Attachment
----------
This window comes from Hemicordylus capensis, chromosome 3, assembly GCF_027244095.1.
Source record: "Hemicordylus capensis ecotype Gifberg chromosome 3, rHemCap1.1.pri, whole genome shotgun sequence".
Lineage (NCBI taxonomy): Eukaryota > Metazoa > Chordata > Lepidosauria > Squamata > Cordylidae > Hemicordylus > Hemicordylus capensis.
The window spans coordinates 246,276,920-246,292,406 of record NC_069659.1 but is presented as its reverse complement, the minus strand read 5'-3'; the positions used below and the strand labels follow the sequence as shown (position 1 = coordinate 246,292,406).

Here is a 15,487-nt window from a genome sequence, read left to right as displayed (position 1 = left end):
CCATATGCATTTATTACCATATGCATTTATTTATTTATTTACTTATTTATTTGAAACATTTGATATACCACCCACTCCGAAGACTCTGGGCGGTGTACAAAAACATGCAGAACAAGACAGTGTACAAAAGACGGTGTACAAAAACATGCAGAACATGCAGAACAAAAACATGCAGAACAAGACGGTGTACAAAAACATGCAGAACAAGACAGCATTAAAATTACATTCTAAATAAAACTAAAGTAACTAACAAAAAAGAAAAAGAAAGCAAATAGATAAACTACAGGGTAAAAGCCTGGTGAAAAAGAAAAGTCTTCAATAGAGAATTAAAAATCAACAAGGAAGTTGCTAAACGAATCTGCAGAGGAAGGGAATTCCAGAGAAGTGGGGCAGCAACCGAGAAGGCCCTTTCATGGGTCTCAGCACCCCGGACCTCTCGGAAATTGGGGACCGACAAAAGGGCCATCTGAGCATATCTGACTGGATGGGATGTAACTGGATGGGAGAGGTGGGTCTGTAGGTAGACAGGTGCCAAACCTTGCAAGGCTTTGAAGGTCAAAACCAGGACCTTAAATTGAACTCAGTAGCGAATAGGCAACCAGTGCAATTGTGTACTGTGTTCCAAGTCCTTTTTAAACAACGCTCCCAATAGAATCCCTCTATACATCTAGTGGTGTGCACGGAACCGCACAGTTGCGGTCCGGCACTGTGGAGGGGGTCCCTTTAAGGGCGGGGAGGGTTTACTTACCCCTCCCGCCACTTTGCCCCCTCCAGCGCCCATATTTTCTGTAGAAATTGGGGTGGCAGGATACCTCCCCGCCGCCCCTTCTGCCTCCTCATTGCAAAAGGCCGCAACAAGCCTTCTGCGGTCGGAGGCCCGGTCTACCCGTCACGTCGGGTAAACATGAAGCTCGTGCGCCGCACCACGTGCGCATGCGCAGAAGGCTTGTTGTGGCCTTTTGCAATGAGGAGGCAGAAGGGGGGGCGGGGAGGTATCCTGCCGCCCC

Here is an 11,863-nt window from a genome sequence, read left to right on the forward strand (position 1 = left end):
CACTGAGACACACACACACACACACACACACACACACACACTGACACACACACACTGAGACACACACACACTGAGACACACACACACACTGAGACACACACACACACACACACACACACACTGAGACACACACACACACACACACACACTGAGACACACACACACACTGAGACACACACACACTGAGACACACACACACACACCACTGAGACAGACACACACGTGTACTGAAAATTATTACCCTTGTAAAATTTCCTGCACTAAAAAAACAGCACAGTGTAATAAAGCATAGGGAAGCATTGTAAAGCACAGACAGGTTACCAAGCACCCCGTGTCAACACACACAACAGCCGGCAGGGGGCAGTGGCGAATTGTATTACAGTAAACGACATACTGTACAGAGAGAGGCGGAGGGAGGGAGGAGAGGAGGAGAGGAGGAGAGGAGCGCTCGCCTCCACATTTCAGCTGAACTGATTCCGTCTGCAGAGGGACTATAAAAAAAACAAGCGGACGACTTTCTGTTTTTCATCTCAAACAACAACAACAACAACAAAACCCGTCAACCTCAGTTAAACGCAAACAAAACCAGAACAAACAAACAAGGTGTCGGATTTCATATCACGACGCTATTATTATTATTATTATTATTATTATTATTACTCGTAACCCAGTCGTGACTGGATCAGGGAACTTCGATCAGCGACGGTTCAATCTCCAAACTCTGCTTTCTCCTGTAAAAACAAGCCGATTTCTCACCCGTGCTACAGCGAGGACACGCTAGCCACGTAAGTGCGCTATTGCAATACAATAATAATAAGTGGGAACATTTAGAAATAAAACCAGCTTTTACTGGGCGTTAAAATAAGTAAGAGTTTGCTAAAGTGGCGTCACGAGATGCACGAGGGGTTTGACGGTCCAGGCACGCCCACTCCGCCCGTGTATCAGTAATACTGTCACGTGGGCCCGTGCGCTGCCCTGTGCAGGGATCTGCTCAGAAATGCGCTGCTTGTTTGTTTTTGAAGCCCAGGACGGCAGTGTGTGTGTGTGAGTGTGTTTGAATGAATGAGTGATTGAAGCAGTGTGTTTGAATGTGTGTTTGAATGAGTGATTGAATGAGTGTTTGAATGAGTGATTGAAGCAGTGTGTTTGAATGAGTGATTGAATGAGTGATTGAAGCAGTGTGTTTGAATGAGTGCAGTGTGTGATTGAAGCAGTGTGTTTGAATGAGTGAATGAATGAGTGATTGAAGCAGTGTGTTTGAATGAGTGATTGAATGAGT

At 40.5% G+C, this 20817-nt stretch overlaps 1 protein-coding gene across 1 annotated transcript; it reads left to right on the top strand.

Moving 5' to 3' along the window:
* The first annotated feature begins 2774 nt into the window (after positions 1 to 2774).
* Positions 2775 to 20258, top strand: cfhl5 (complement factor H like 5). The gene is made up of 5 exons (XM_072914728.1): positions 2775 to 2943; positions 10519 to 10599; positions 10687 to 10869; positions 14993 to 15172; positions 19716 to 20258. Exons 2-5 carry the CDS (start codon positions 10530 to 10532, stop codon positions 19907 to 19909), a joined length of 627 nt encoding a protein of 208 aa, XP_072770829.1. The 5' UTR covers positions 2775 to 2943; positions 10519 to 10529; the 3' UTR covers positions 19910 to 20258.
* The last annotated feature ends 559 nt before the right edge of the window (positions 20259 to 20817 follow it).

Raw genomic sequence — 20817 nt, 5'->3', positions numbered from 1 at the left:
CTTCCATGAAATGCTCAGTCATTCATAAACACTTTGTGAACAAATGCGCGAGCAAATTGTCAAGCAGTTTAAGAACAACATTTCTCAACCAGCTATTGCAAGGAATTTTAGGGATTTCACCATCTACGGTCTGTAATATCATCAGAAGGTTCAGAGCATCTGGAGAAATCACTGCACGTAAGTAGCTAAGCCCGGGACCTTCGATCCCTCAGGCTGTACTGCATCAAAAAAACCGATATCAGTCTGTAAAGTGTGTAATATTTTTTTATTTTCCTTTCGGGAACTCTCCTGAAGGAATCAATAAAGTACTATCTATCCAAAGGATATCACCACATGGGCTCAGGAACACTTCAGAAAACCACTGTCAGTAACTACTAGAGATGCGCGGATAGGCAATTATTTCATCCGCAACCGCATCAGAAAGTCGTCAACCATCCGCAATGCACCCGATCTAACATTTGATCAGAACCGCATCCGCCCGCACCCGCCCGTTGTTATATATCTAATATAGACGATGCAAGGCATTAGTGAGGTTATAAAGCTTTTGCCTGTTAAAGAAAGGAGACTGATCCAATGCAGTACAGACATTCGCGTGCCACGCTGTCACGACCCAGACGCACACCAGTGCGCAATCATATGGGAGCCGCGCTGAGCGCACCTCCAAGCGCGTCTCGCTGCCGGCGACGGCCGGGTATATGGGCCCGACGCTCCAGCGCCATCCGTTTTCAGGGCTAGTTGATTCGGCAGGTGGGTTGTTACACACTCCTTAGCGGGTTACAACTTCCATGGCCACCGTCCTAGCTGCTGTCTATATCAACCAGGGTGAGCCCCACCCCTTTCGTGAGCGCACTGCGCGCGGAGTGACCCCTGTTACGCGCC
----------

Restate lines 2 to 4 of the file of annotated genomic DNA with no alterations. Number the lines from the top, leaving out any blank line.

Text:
Source record: "Hemicordylus capensis ecotype Gifberg chromosome 3, rHemCap1.1.pri, whole genome shotgun sequence".
Lineage (NCBI taxonomy): Eukaryota > Metazoa > Chordata > Lepidosauria > Squamata > Cordylidae > Hemicordylus > Hemicordylus capensis.
The window spans coordinates 246,276,920-246,292,406 of record NC_069659.1 but is presented as its reverse complement, the minus strand read 5'-3'; the positions used below and the strand labels follow the sequence as shown (position 1 = coordinate 246,292,406).